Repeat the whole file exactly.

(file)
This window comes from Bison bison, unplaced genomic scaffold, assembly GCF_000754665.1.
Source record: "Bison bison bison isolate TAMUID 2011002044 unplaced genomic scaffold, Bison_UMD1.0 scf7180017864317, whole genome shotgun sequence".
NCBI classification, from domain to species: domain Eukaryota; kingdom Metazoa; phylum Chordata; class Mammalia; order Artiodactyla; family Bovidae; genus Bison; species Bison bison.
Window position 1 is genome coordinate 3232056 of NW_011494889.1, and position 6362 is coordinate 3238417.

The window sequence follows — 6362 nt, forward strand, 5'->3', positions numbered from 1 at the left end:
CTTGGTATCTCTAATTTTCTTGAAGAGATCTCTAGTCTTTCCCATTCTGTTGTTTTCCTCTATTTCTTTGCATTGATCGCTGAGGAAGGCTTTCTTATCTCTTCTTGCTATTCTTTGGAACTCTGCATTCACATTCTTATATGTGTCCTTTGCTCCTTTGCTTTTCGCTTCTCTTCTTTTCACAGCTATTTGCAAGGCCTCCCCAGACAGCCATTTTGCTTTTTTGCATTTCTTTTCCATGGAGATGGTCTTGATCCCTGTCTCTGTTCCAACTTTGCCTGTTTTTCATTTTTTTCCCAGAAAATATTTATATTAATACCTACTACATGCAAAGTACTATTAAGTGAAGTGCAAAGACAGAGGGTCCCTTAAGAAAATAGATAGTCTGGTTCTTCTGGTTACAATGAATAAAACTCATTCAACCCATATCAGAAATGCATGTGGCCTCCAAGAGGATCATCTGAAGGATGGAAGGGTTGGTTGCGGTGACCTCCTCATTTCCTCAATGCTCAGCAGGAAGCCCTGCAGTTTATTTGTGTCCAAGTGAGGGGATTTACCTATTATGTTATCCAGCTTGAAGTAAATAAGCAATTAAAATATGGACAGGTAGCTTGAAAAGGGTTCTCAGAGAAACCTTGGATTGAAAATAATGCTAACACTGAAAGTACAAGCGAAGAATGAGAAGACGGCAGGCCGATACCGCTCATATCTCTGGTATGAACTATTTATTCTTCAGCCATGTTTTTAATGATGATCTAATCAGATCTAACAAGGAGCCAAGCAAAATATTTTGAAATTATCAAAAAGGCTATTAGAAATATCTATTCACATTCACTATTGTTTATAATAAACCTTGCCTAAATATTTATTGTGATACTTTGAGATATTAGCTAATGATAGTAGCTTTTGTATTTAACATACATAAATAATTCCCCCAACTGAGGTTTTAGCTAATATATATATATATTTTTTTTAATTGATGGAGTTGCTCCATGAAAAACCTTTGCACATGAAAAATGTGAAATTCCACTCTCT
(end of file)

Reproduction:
This window comes from Bison bison, unplaced genomic scaffold, assembly GCF_000754665.1.
Source record: "Bison bison bison isolate TAMUID 2011002044 unplaced genomic scaffold, Bison_UMD1.0 scf7180017864317, whole genome shotgun sequence".
NCBI classification, from domain to species: domain Eukaryota; kingdom Metazoa; phylum Chordata; class Mammalia; order Artiodactyla; family Bovidae; genus Bison; species Bison bison.
Window position 1 is genome coordinate 3232056 of NW_011494889.1, and position 6362 is coordinate 3238417.

The window sequence follows — 6362 nt, forward strand, 5'->3', positions numbered from 1 at the left end:
CTTGGTATCTCTAATTTTCTTGAAGAGATCTCTAGTCTTTCCCATTCTGTTGTTTTCCTCTATTTCTTTGCATTGATCGCTGAGGAAGGCTTTCTTATCTCTTCTTGCTATTCTTTGGAACTCTGCATTCACATTCTTATATGTGTCCTTTGCTCCTTTGCTTTTCGCTTCTCTTCTTTTCACAGCTATTTGCAAGGCCTCCCCAGACAGCCATTTTGCTTTTTTGCATTTCTTTTCCATGGAGATGGTCTTGATCCCTGTCTCTGTTCCAACTTTGCCTGTTTTTCATTTTTTTCCCAGAAAATATTTATATTAATACCTACTACATGCAAAGTACTATTAAGTGAAGTGCAAAGACAGAGGGTCCCTTAAGAAAATAGATAGTCTGGTTCTTCTGGTTACAATGAATAAAACTCATTCAACCCATATCAGAAATGCATGTGGCCTCCAAGAGGATCATCTGAAGGATGGAAGGGTTGGTTGCGGTGACCTCCTCATTTCCTCAATGCTCAGCAGGAAGCCCTGCAGTTTATTTGTGTCCAAGTGAGGGGATTTACCTATTATGTTATCCAGCTTGAAGTAAATAAGCAATTAAAATATGGACAGGTAGCTTGAAAAGGGTTCTCAGAGAAACCTTGGATTGAAAATAATGCTAACACTGAAAGTACAAGCGAAGAATGAGAAGACGGCAGGCCGATACCGCTCATATCTCTGGTATGAACTATTTATTCTTCAGCCATGTTTTTAATGATGATCTAATCAGATCTAACAAGGAGCCAAGCAAAATATTTTGAAATTATCAAAAAGGCTATTAGAAATATCTATTCACATTCACTATTGTTTATAATAAACCTTGCCTAAATATTTATTGTGATACTTTGAGATATTAGCTAATGATAGTAGCTTTTGTATTTAACATACATAAATAATTCCCCCAACTGAGGTTTTAGCTAATATATATATATATTTTTTTTAATTGATGGAGTTGCTCCATGAAAAACCTTTGCACATGAAAAATGTGAAATTCCACTCTCT